French minister waves off hints of Strauss-Kahn setup
"I would say that it is pure fantasy," said Claude Gueant. "I read Epstein's article. What does it say? That DSK lost his phone. It's not because one loses one's phone that there is a setup."
He was referring to an article by Edward Epstein in the New York Review of Books, in which sources said Strauss-Kahn suspected a smartphone that disappeared before his arrest had been hacked.
The article also has associates hinting that Strauss-Kahn may have been set up in order to discredit him ahead of presidential elections in France in 2012.
It describes camera footage showing an employee of the Sofitel hotel, where the sexual encounter was alleged to have taken place in Strauss-Kahn's room, high-fiving a colleague and appearing to perform a celebratory dance after listening to Diallo's testimony.
But Gueant dismissed any suggestions of a setup.
"I can assure you that French police were not among these two people," he said. "All of this is fantasy and I find it extraordinary... If there is someone who thinks there was a setup, he has only to file a complaint with the authorities and then we can stop with the rumours and innuendos."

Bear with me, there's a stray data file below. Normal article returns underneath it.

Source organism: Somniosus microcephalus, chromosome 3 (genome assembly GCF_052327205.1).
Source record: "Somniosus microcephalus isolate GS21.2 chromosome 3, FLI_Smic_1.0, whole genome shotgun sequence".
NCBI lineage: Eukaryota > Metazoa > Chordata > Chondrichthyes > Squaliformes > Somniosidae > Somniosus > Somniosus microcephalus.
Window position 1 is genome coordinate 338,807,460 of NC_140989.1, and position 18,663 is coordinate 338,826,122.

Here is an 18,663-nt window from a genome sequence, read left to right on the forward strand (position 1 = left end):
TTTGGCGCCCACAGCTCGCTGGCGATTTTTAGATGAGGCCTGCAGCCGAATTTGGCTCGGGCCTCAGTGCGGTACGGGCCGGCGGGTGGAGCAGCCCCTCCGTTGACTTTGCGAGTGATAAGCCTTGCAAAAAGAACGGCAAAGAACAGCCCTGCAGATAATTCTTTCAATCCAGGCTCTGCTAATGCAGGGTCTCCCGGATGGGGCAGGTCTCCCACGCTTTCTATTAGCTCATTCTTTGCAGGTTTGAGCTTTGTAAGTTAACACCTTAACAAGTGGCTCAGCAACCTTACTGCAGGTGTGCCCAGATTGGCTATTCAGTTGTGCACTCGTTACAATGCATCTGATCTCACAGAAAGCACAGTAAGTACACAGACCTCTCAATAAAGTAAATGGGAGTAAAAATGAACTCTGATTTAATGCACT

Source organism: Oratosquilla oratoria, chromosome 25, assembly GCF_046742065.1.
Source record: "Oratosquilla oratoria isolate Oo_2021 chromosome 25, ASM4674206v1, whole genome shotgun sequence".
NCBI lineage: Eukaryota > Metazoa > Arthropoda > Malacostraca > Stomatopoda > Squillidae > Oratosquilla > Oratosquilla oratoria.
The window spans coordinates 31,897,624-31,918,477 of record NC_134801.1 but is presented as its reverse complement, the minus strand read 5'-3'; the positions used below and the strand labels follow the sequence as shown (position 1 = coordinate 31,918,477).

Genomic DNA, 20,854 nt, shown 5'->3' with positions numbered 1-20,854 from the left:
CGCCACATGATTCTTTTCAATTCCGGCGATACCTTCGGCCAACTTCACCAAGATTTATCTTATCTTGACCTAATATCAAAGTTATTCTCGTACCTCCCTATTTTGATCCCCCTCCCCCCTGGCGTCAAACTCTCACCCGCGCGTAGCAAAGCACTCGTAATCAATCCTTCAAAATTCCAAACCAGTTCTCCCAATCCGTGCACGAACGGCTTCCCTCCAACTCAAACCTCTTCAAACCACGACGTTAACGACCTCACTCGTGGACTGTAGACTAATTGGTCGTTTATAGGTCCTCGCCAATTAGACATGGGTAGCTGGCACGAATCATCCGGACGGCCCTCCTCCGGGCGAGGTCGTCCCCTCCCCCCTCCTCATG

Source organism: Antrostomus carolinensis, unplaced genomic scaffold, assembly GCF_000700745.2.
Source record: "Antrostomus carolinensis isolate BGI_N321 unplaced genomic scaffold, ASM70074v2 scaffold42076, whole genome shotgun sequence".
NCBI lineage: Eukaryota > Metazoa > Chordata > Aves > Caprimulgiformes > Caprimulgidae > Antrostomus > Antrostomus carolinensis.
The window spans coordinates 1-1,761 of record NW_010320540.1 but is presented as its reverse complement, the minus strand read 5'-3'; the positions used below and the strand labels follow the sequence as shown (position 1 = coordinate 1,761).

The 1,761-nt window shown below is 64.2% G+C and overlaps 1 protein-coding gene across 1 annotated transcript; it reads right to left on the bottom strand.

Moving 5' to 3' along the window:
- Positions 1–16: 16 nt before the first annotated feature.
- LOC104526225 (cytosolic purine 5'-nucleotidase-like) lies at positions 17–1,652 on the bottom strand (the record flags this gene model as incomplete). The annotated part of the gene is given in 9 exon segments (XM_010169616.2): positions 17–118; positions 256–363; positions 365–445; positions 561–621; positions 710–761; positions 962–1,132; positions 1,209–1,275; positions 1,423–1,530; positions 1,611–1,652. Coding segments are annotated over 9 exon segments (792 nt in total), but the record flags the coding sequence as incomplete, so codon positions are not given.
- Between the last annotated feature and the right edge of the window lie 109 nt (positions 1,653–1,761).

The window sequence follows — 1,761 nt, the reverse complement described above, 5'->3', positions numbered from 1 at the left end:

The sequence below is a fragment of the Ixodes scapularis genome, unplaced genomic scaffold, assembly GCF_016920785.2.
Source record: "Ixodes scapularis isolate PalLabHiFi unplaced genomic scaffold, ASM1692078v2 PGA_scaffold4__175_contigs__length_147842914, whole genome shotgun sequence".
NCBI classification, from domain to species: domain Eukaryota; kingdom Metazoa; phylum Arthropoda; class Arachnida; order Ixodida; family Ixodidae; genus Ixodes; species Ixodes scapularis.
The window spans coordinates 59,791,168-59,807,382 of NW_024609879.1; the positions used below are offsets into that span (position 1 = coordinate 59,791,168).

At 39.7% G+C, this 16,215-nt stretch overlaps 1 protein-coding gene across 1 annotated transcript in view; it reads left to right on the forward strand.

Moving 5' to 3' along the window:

Epstein said, "I didn't say it was a political conspiracy but I would say that people wanted to find evidence of an indiscretion of his that could derail either his candidacy or even (his work at) the IMF."
Strauss-Kahn was arrested on May 14 after being taken off a plane to Paris following a complaint by maid at the Sofitel hotel, Nafissatou Diallo, that he had attacked her.
Charges against Strauss-Kahn were dropped after prosecutors said Diallo had lied about details of her allegations, although evidence showed that some sort of hurried sexual encounter did occur.